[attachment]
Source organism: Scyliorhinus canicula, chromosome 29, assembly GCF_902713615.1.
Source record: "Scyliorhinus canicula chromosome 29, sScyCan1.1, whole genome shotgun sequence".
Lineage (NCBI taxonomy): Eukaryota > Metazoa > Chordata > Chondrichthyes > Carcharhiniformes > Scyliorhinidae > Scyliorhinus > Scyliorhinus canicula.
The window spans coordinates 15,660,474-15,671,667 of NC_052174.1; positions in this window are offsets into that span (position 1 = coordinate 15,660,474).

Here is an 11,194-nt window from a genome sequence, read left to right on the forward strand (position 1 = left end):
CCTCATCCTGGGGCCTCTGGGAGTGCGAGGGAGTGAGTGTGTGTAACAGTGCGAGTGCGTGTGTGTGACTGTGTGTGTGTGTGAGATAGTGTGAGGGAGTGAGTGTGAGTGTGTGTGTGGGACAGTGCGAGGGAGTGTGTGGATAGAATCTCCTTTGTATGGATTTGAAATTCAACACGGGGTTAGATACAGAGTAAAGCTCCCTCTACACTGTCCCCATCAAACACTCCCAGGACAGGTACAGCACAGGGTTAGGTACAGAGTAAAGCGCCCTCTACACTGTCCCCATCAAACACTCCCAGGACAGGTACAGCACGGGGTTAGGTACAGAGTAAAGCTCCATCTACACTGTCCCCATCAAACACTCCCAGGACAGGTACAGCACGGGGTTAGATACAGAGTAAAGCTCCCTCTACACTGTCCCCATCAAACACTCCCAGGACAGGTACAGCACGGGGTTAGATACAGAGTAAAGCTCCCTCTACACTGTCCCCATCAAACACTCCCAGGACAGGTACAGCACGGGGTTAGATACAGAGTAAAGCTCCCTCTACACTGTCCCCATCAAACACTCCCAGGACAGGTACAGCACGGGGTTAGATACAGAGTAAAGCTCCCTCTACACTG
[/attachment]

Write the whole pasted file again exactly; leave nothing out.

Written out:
Source organism: Scyliorhinus canicula, chromosome 29, assembly GCF_902713615.1.
Source record: "Scyliorhinus canicula chromosome 29, sScyCan1.1, whole genome shotgun sequence".
Lineage (NCBI taxonomy): Eukaryota > Metazoa > Chordata > Chondrichthyes > Carcharhiniformes > Scyliorhinidae > Scyliorhinus > Scyliorhinus canicula.
The window spans coordinates 15,660,474-15,671,667 of NC_052174.1; positions in this window are offsets into that span (position 1 = coordinate 15,660,474).

Here is an 11,194-nt window from a genome sequence, read left to right on the forward strand (position 1 = left end):
CCTCATCCTGGGGCCTCTGGGAGTGCGAGGGAGTGAGTGTGTGTAACAGTGCGAGTGCGTGTGTGTGACTGTGTGTGTGTGTGAGATAGTGTGAGGGAGTGAGTGTGAGTGTGTGTGTGGGACAGTGCGAGGGAGTGTGTGGATAGAATCTCCTTTGTATGGATTTGAAATTCAACACGGGGTTAGATACAGAGTAAAGCTCCCTCTACACTGTCCCCATCAAACACTCCCAGGACAGGTACAGCACAGGGTTAGGTACAGAGTAAAGCGCCCTCTACACTGTCCCCATCAAACACTCCCAGGACAGGTACAGCACGGGGTTAGGTACAGAGTAAAGCTCCATCTACACTGTCCCCATCAAACACTCCCAGGACAGGTACAGCACGGGGTTAGATACAGAGTAAAGCTCCCTCTACACTGTCCCCATCAAACACTCCCAGGACAGGTACAGCACGGGGTTAGATACAGAGTAAAGCTCCCTCTACACTGTCCCCATCAAACACTCCCAGGACAGGTACAGCACGGGGTTAGATACAGAGTAAAGCTCCCTCTACACTGTCCCCATCAAACACTCCCAGGACAGGTACAGCACGGGGTTAGATACAGAGTAAAGCTCCCTCTACACTG